• FACTOR - an agent employed by merchants to transact business of buying and selling and a Scottish term for the steward of an estate responsible for collection of land rents
  • FAGETTER - made up faggots into bundles, seller of firewood
  • FAKER - photographic assistant who added color to photographs by hand before color film was available
  • FALCONER - breeds, trains, or hunts with hawks
  • FANCY-PEARL WORKER - worked in mother-of-pearl making buttons or fancy goods
  • FANCY MAN - pimp
  • FANCY WOMAN - prostitute
  • FANNER - grain winnower
  • FANWRIGHT - maker and repairer of fans or winnowing baskets
  • FARANDMAN - traveling merchant
  • FARMER - often descendant of the gentry and, ultimately, noble classes; usually having servants and farm workers, e.g., husbandmen, groomsmen, etc
  • FARRIER / FERROUR - horse shoer or blacksmith
  • FAWKNER - trainer of falcons
  • FEAR-NOTHING MAKER - weaver of special kind of thick woollen cloth known as fear-nought, used for protective clothing and lining portholes, walls, and doors of powder magazines on board ships.
  • FEATHER BEATER / FEATHER DRIVER - cleanser of feathers
  • FEATHER-DRESSER - who cleaned and prepared feathers for sale
  • FEATHERMAN - dealer in feathers and plumes
  • FEATHER-WIFE - woman who prepared feathers for use
  • FEEDER - herdsman
  • FELLER - woodcutter
  • FELL MONGER - remover of hair or wool from hides in leather making
  • FELTER - worker in the hatting industry
  • FERONER - ironmonger
  • FERRETER - dealer in or manufacturer of ferret, ie. silk tape
  • FETTLER - cleaned the machinery in woollen mills, removing accumulated fibres, grease, etc., sharpened the fustian cutters knives or needlemaker who filed the needle to a point
  • FEVER - blacksmith
  • FEWSTER - maker of saddletrees
  • FEWTERER - keeper of hounds, for hunting or coursing
  • FIDDLER - used a fiddle (small knife) to remove the flashing from cast clay forms such as bowl, creamers, cups or pitchers
  • FILE CUTTER - a maker of files, involved the cutting of grooves on the file surface
  • FILIBUSTER - American mercenaries in South America, gun runners
  • FILLER - who filled bobbins in mills
  • FINE DRAWER - employed in tailoring to repair tears in the cloth (invisible mending)
  • FINISHER - operated machine giving final touches to a manufactured article in various trades
  • FIREBEATER - tended the boilers that powered the machinery in a cotton mill
  • FIREMAN - inspected for, and removed explosive gasses underground in mining or stoked the boilers on ships and locomotives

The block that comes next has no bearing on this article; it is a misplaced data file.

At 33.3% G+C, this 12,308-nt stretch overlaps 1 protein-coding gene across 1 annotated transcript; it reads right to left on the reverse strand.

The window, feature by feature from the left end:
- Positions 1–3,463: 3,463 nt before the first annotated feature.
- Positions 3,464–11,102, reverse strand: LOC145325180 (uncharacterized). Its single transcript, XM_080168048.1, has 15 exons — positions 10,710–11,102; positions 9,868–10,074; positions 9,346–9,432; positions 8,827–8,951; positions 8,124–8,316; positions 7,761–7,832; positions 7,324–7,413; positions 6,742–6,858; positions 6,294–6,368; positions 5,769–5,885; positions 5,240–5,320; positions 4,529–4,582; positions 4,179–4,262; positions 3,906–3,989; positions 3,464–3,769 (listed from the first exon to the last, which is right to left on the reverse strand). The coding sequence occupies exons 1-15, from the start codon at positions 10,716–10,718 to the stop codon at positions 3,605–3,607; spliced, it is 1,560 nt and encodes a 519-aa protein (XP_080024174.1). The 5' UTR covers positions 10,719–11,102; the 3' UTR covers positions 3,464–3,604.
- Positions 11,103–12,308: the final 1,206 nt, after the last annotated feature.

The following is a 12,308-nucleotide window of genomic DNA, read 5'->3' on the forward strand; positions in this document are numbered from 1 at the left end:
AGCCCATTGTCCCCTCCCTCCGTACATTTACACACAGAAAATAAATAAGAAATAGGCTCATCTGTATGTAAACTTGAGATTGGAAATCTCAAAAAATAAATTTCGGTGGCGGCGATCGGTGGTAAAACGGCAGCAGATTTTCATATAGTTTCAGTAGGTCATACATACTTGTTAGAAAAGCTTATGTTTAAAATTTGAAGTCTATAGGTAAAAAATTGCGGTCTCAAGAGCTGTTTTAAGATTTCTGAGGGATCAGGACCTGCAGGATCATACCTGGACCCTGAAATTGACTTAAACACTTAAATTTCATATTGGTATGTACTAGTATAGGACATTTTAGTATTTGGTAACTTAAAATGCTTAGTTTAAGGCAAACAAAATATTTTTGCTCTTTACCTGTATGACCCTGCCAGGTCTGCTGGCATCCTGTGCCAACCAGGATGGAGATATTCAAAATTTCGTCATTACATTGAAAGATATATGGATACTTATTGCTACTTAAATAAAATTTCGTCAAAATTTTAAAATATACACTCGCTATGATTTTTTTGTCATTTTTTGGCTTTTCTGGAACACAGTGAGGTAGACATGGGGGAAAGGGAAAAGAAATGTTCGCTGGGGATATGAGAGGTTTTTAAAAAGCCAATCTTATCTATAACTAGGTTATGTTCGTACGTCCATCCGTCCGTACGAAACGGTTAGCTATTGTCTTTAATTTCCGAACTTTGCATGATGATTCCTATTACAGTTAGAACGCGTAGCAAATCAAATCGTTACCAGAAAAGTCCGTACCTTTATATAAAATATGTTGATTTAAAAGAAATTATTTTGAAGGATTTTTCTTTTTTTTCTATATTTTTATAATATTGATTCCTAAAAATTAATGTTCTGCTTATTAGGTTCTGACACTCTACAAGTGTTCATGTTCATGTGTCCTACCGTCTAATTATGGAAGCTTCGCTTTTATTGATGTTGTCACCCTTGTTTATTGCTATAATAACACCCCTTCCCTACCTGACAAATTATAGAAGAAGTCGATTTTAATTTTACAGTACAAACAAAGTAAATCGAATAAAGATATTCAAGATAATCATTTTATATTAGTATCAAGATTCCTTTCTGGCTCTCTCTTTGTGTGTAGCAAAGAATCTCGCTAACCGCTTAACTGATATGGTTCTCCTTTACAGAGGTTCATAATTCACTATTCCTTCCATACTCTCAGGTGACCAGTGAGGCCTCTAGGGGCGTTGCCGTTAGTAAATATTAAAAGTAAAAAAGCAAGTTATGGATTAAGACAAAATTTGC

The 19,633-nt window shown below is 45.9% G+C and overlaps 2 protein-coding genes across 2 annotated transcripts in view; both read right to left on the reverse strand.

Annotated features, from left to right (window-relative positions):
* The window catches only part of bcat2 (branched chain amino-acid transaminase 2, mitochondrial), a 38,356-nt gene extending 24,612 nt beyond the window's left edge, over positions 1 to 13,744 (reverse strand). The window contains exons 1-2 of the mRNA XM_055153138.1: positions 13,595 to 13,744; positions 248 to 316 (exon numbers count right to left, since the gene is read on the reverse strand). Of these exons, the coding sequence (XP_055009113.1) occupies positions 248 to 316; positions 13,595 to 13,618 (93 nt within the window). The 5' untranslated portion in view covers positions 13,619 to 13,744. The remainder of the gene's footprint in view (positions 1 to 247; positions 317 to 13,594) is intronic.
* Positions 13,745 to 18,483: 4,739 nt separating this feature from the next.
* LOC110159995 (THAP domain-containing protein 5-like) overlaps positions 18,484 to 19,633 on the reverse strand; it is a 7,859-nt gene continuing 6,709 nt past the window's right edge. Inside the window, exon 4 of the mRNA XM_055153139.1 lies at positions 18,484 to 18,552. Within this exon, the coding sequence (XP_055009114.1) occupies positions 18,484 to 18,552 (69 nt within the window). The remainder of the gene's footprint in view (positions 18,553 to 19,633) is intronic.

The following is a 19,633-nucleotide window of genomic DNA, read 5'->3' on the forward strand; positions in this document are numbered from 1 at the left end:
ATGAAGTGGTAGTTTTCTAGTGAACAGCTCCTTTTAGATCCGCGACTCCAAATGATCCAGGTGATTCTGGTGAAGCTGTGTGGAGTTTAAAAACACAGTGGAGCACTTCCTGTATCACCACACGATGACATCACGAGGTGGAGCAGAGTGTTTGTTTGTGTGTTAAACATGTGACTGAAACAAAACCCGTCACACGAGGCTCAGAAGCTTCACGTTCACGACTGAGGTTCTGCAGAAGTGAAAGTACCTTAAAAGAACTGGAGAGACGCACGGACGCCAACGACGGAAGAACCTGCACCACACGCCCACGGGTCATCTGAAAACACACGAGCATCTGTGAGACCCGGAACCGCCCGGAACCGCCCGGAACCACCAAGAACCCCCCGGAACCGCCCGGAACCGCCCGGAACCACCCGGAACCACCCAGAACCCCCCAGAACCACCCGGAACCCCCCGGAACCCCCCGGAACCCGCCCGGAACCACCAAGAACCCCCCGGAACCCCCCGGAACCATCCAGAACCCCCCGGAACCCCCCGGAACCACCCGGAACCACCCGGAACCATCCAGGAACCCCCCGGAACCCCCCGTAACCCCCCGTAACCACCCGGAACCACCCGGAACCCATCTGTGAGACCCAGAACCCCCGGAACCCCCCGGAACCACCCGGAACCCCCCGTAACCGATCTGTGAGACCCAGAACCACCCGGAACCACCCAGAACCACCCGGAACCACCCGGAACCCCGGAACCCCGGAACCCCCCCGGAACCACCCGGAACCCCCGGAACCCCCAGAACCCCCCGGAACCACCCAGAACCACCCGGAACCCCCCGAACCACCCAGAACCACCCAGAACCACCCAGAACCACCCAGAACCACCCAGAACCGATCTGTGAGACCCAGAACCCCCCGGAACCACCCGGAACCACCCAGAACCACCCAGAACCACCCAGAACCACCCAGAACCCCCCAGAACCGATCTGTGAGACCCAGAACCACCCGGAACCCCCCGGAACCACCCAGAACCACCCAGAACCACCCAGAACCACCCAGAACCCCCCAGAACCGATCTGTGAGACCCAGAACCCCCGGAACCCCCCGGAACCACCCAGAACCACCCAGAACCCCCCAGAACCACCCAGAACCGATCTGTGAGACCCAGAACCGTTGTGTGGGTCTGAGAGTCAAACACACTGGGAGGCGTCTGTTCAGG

• FIRST HAND - silk weaver who had his own loom (an outworker)
  • FISCERE - fisherman
  • FISHER (FISHDRYVER) - victualler
  • FISH FAG - female fish monger
  • FITTER - coal broker
  • FLAUNER - confectioner
  • FLASHER - specialist process worker in the glass industry
  • FLATMAN / FLOATMAN - navigated a flat, a broad flat-bottomed boat used for transport, especially in shallow waters
  • FLAXDRESSER - prepared flax prior to spinning
  • FLESHMONGER / FLESHER - butcher or one who worked in a tannery
  • FLESHEWER - butcher
  • FLETCHER - arrowsmith (from French fleche).
  • FLOATER - vagrant or one who regulated the year-round workings of the watermeadows in winter by adjusting the hatches on the channels to flood or float the meadows with a shallow covering of water to protect them from frost and encourage the early growth of new grass mainly for early feed for sheep and other animals. The sheep were pastured on the new grass by day and driven up on to the downs to be folded by night to provide the manure needed for the coming season's grain crops
  • FLUSHERMAN - who cleaned out water mains
  • FLYCOACHMAN - driver of one-horse carriage hired by the day
  • FLYING STATIONER - street broadsheet seller
  • FLYMAN - driver of a light vehicle hired out for carriage of passenger or Theatre stage hand
  • FOGGER - peddler or low class lawyer
  • FOISTER / FOISTERER - joiner
  • FOOT MAIDEN - female servant
  • FOOT MAN - servant who ran errands
  • FOOT PAD - robber
  • FOOT-POST - letter carrier or messenger who travelled on foot
  • FOOT STRAIGHTENER - one who assembled watch and clock dials in watchmaking
  • FORESTER - game warden or forest ranger
  • FORGEMAN - blacksmith or assistant (coachsmith 18th century Derbyshire)
  • FORGER - blacksmith, worker at a forge
  • FOSSETMAKER - who made faucets for ale-casks, etc